News & Comments

Rimsha's Case

Submitted by admin on Thu, 01/31/2013 - 21:52

And the point is...

For over two decades now the minorities in Pakistan have been trying to make one single point about the, now internationally notorious, "Blasphemy laws"; that these laws can easily be  used to harass the minorities and the weaker members of the society (be they from any religious group).  Hence, they need to be revisited.

The potential for the misuse and abuse of these laws is  obvious to anyone even with the most rudimentary knowledge of Pakistani society.

And now  EVEN an  uneducated,    mentally handicapped,   Christian,  girl-child,  slum-dweller of Islamabad, fully comprehends this issue. Even she knows, only too well, that these laws are open to abuse!

How true rings the saying:

You can fool some of the people some of the time,

Some of the people all of the times

All of people some of the times

But you can not fool All of the people All of the time!!!

 Khalid Jadoon Chisti


Who is guilty of desecrating the Holy Qur'an?


Please click the link below:

Questions that need no answers
The so called Blasphemy Laws have yet again earned Pakistan centre-stage attention in the world media. And what the custodians of justice have not "seen" in their neighborhood  millions have watched throughout the world: thanks to media and social networking sites. The days of hiding the lamps of information under the bushels of rhetoric of ignorance are fast disappearing.

In important issues silly questions almost never need answers; because their underlying  motives  are to either cause distraction or to add to the confusion. A classic use of the logic, if you cannot convince them; confuse them.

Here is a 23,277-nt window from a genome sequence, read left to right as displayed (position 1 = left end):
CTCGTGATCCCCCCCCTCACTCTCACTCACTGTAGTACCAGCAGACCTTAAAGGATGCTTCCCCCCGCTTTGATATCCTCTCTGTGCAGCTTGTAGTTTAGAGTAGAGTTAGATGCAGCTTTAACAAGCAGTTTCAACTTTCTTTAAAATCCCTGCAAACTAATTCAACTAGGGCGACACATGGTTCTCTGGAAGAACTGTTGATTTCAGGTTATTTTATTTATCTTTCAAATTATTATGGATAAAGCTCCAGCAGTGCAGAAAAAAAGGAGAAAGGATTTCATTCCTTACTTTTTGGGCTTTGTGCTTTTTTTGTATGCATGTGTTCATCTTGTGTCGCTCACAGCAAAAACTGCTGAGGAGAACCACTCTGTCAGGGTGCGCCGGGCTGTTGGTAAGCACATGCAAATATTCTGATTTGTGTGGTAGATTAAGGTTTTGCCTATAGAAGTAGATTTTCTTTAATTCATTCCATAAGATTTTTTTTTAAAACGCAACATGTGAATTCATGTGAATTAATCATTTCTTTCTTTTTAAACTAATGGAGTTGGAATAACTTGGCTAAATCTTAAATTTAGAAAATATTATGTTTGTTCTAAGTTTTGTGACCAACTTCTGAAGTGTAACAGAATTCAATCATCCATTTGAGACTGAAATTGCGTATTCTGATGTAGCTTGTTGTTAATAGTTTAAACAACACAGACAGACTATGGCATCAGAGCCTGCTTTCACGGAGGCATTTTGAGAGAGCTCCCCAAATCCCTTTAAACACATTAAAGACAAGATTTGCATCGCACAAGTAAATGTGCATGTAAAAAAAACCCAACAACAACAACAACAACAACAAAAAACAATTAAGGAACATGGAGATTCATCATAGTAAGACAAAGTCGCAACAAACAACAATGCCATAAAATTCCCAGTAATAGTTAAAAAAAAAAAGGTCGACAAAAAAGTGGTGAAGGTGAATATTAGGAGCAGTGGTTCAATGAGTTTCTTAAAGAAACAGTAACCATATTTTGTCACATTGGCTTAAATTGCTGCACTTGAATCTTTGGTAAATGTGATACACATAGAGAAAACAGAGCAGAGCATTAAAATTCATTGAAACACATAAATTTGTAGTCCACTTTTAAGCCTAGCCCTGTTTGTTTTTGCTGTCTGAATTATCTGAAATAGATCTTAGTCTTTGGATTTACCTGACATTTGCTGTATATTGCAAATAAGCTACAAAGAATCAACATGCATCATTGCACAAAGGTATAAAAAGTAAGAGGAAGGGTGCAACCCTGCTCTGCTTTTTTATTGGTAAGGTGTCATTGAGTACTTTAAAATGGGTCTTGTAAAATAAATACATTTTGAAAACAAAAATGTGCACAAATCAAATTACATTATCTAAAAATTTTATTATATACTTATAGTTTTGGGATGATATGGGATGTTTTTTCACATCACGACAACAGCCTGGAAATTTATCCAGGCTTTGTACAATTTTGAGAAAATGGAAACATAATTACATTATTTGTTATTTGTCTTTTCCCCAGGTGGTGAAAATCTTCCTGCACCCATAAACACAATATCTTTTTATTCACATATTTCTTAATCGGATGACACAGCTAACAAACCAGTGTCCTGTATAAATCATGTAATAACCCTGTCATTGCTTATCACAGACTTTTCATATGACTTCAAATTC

In Rimsha's case many silly questions have been asked, one of them being:

How did (or how do) the pages of the Islamic Holy Scriptures get into the homes and hands of Christians in Pakistan? Shouldn't only Christian Scriptures  be found there.

Even a prominent scholar on a TV interview raised the question saying that (only) the Holy Bible or the Injeel should be found in the homes and hands of Christians. And referring to Rimsha's case asserted, that it needs to be established why she had (access to) the pages containing Islamic sacred texts. Given the ground-realities of Pakistan,  I do not feel there is any need to point out the absurdity of such questions, as my reaction here is the same as exhibited by Mohtarma Hina Khar Rubbani, (when she is asked a question about the formulation of Pakistan's foreign policy on ARY news channel ); "I am amazed, I am appalled, and I do not know what words to use".  Pakistan is awash with papers carrying names of holy personages and portions of the Holy Islamic texts. Please consider the following:

1. All children  in Pakistan, Muslim and non-Muslim alike,  use state-approved  text books and these contain material that have portions of Islamic religious texts. These books and Qaidas are part and parcel of the Pakistani children's book sets. They read them, learn from them and carry them around.

2. Nearly every Urdu newspaper and magazine contains special sections which have either the portions of the exact texts or references to Islamic Holy scripture and personages.

With a few linking thoughts I believe the above two statements are  a complete answer to the question.

However since Rimsha's case a third option must be added and always be kept in mind.

3. Malicious individuals with premeditated intentions of sowing evil in the God-given land can plant them as evidence to bring harm to those who are weaker and  poorer.

It would be laudable if Holy Scriptures of various religions were used only for worthy and just causes, then nobody would need to ask silly questions and nobody would need answer them.Unfortunately hatred and spitefulness for Christians in Pakistan is of such a degrees that some Muslims will go to the unimaginable lengths of desecrating their own Scriptures. Need more be said?

Akhtar Injeeli